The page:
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Lack of Time vs. Lack of Priorities

I don’t know if you noticed, but as Americans, we are busier than ever. More things are competing for our time. There has been an insidious spread of bringing work home via our smartphones. Constant access to email and texting has irreversibly blurred the line between work and home life.

Dr with hour glass

The fact that we take less vacation time than any other industrialized nation on the planet has been well documented. 54% of Americans end the year sacrificing multiple days of unused vacation time. What choice do we have? To stay competitive, we feel we must never unplug.

It is easy to fall into the trap of thinking we are too busy to do the things we know we should do. The gym, reading books to supercharge your career, quality time with the kids, etc. seem to be neglected. Yet according to the New York Times, the average American spends 5 hours and 4 minutes per day watching TV.


Wait… What!?!?

It turns out that we do have the time.

What we don’t have is the ability to prioritize.

The minute something really becomes your priority, I promise you will figure out a way to fit it into your schedule. The lovely Dizzy D and I joined an incredibly intense fitness regimen a few years ago. There was “no way” we could fit the time necessary into our crowded schedules. Shockingly, somehow we were able to make every session. It became possible when we decided to make it a priority. The results were nothing short of amazing. Once we stopped making it a priority, we stopped going. Not overnight. We went less and less every week until many of the gains we had made were lost.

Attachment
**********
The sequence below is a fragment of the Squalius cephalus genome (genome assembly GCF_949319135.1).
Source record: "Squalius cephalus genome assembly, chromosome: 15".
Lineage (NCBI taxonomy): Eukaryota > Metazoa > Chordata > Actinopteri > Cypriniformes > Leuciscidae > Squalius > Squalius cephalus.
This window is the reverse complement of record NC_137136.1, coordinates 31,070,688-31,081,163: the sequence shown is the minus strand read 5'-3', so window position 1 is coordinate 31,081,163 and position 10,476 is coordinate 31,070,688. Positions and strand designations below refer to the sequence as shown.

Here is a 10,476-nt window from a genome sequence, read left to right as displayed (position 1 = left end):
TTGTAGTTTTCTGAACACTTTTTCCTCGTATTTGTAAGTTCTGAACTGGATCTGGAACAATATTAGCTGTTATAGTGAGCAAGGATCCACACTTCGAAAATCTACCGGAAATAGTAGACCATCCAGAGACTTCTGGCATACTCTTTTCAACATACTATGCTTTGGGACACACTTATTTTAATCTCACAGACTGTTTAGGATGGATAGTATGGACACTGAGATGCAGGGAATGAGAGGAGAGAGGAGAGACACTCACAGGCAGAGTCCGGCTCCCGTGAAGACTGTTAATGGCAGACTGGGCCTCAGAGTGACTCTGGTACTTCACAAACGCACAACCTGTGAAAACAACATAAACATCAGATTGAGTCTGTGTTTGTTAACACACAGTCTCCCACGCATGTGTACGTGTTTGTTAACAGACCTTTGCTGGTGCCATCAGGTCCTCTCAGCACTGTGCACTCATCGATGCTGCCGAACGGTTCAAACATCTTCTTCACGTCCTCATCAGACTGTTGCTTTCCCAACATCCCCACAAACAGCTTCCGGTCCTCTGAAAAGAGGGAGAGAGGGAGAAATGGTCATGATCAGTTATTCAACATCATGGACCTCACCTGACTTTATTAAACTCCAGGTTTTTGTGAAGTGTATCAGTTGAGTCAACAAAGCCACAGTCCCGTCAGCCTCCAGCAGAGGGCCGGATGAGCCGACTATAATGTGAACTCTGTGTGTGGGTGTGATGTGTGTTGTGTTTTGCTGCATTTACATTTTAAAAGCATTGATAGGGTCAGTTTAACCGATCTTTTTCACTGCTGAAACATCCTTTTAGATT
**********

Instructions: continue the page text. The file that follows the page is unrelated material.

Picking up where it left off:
Reframing Our Idea Of Time Management

A friend of mine challenged me recently to reframe the way I talk about time; specifically my self-limiting belief that I didn’t have enough.

  • Instead of saying, “I don’t have time to exercise,” he urged me to say, “Exercising is not a priority for me.” OUCH!
  • “I don’t have time to pack a healthy lunch,” turns into, “I’ll take the number 1 value meal.” Hello cardiologist.
  • “I don’t have time to read more books on sales,” sounds like, “Becoming better at my craft is not a priority for me.” Not good…
  • “I don’t have time to coach my daughter’s soccer teams,” becomes, “Coaching my daughter’s soccer team is not a priority.”  OUCH – OUCH!!!
  • “I don’t have time to take my family on a vacation this summer,” is now, “Making lifelong family memories is not a priority.” Hurts, huh?
  • “When I have the time I will… fill in the blank…” is suddenly, “where did my life go?” One word – REGRET

I get it. I struggle with each of the above (other than coaching soccer… I hate soccer.) We live at a time when there are more things screaming for our attention than ever before. What we chose to respond to is up to us. We don’t need some new fancy time management system. We need a priority management system. Unfortunately, one doesn’t exist.


A Life and Death Battle

Priority management is a process that we must engage in every day. It is a constant battle where the urgent competes with the important. And the important is constantly trying to subdue the critical.


Your Turn

So what is critical in your life? What are the things that are non-negotiable? What are you going to dedicate your time to? Let me know by leaving a comment below.

    Tim has spent the last 22 years in the VB sales world. During that time he has recruited and trained over 2,000 agents to get people to do what they should, but wouldn't do if we didn't come along. In addition to his leadership rolls at the two largest VB carriers on the planet, Tim has worked with outside organizations through consulting and sales coaching. His energetic and humorous key note addresses have also inspired and electrified audiences throughout the United States. Currently Tim is also working on his first book "Success Is Voluntary."

    Tim and the lovely Dizzy D reside in Peoria, Arizona. They have been married for 29 years and are the proud parent of two gorgeous grown young women, Brittny 27 and Victoria 25.

    Please note: I reserve the right to delete comments that are offensive or off-topic.

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